Director – James Mangold
Cast – Hugh Jackman, Patrick Stewart, Dafne Keen, Stephen Merchant
Quick take : High on action thriller with a bizarre storyline
Rating – 4/5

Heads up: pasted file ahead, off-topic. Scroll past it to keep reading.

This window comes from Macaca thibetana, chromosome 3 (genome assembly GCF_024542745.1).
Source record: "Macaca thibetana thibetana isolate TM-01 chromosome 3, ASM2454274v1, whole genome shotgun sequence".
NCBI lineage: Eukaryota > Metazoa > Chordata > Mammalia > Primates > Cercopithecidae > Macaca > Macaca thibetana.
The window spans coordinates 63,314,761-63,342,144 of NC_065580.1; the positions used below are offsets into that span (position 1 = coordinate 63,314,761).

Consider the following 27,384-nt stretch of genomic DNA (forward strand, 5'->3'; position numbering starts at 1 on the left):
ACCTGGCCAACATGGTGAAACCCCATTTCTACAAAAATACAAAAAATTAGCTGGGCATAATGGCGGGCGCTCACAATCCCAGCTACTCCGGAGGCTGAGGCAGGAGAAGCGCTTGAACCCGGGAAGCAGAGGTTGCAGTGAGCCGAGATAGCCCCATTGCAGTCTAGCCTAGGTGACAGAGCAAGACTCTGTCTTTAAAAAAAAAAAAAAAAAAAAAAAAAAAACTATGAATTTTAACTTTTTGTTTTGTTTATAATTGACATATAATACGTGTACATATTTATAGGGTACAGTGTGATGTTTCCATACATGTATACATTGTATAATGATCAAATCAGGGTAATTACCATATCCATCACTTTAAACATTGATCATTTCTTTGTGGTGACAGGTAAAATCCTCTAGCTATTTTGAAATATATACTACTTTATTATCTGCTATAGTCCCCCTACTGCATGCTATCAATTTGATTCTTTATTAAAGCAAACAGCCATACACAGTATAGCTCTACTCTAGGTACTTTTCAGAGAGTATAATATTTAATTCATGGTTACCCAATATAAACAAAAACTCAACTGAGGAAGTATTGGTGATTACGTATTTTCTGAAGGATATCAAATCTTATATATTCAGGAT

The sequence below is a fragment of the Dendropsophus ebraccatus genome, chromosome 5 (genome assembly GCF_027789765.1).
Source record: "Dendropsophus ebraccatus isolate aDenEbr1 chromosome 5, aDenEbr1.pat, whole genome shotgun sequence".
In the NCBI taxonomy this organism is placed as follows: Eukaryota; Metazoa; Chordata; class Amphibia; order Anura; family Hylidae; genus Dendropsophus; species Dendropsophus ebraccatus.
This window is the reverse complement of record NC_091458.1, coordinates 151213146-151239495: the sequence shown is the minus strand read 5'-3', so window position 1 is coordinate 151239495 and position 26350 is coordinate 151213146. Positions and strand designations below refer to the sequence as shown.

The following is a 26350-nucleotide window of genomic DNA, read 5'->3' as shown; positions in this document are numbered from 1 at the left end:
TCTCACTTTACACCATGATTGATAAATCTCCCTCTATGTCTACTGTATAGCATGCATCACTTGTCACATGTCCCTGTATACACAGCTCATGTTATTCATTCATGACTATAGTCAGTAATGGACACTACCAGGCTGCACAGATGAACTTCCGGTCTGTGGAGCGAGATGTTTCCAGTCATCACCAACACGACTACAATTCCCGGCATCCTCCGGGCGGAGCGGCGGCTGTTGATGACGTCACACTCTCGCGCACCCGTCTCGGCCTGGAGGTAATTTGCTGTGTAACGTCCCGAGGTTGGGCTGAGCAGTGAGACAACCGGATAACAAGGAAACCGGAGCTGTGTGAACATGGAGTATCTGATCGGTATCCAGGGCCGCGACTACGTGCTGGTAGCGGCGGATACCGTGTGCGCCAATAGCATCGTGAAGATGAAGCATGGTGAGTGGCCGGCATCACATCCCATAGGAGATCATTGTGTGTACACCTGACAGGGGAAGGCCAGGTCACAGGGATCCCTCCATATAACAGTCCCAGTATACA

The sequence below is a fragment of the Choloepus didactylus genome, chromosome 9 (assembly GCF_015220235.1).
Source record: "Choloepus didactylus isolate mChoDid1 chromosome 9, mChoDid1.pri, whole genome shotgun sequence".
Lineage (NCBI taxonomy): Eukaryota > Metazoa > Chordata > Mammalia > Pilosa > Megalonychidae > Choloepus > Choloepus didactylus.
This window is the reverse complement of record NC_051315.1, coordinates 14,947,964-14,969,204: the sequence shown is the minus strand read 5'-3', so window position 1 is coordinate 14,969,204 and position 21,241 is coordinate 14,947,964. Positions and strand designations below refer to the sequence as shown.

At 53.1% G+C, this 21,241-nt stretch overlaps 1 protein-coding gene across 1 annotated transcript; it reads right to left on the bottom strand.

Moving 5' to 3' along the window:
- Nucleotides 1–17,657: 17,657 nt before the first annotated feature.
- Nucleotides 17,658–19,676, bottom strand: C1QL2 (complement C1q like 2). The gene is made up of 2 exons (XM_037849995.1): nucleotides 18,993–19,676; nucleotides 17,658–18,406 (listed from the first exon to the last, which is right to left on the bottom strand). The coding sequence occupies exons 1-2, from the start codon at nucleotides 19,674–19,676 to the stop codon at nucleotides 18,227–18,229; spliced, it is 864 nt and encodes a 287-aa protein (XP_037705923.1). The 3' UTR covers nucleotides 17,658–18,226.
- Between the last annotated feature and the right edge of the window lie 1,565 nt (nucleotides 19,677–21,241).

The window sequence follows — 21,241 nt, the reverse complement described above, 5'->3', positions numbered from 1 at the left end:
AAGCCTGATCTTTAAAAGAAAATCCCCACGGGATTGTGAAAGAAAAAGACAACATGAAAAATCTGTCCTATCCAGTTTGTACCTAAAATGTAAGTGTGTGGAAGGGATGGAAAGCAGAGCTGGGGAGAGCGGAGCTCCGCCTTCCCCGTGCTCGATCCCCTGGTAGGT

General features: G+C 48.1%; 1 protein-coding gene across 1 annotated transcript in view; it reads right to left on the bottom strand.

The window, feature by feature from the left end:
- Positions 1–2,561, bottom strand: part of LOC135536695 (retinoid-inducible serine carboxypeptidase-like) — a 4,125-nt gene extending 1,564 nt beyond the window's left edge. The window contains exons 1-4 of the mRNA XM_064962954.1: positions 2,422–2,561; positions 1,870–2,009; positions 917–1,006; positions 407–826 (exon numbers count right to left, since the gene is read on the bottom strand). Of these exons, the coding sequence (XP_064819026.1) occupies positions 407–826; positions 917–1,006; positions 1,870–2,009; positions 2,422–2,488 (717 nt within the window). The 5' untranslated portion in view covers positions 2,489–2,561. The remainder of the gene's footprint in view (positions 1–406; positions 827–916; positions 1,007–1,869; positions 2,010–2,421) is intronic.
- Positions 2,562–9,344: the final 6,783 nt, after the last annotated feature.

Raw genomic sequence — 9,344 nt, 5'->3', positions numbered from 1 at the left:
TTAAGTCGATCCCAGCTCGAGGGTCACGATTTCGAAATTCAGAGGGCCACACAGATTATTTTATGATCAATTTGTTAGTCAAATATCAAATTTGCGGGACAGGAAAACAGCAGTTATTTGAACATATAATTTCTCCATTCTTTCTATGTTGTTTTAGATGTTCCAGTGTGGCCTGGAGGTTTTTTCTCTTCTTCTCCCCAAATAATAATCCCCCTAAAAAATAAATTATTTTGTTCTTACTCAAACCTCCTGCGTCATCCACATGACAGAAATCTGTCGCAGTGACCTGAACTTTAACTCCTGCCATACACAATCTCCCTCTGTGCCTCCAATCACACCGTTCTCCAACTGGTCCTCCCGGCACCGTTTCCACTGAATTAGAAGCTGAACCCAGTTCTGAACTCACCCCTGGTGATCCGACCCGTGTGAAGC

Review: Hugh Jackman has spent a lifetime chasing the Wolverine dream. While his contribution to the X-Men movies has been invaluable, the success of a stand alone Wolverine movie has long eluded him. But with Logan, he and director James Mangold have finally cracked the code. Pity then, that they did so on a farewell movie. Logan closes the chapter on solo Wolverine magic, but it does so with true grit and a dramatic punch that can knock you out. This is the best Wolverine movie to date. Even with respects to the X-Men universe, this bloody and gory drama lives up to greats like X-Men: First Class and Days Of Future Past. The story is set in a dystopian future where the mutants are nearly extinct. The usually ripped and rabid Wolverine is now an old and haggard man. His days of fighting evil and crime are over. He’s a chauffeur in a limousine. He also takes care of an old and seemingly senile Charles Xavier (Patrick Stewart) back home. They live in an abandoned factory and the entire setup looks like a cross between the Mad Max universe and a Jason Bourne movie. Things get interesting when Logan is approached by a nurse who asks his help to get a young girl to a safe haven for mutant children. The phase where Logan and this young girl have to journey to an unknown location makes the main crux of the story. What makes Logan uniquely interesting is that it depicts Hugh Jackman's Wolverine aka Logan as an older and down on luck man. He’s not your regular leather clad, ripped superhero. He’s a broken man, struggling to survive and then he has to face the reality of being a father too. It’s a complete departure for the Wolverine character. It makes the slick anti-hero into a grimace carrying lone rider, something of a Clint Eastwood arc depicted with a lot more grief and tumult. Inspired from the dark and moody comic Old Man Logan, this movie makes an otherwise fancy costume powered superhero into a real and believable human. Scenes where Jackman's Logan has to accept and deal with parenting have been written with great wit and insight. In what can be called Wolverine's swan song, they make the legend into an unforgettable memory. Apart from solid writing and controlled direction, Logan also benefits from three superlative performances. Patrick Stewart as Professor X is a near cuckoo man, unlike his usual depictions of finesse and intelligence. His performance just reminds you of what a good actor he is and that even in a wheel chair, a great performer can shimmy up pure brilliance. Young Dafne Keen as Logan's daughter Laura is a revelation. Her blood splattered performance reminds you of the manic goodness that Chloe Grace Moretz had managed back in 2010 with Mathew Vaughn’s Kick-Ass. She’s just a small girl, but when it comes to killing, she’s just as good as her Dad. Hugh Jackman as the dying, coughing and unhappy Logan is fantastic. Gruffy, unkempt and miserable, he plays the hero with a death wish to perfection. By the end of the film, we see a leaner and more attuned Wolverine. So the character goes through many shades and Jackman brings his A game. This is easily one of the best performances of his career. If you’ve grown up watching the X-Men movies then Logan is a story that just cannot be missed. The film does have a generous amount of gore and splatter. But the whole blood soaked approach is what makes this movie such a dark and fascinating experience.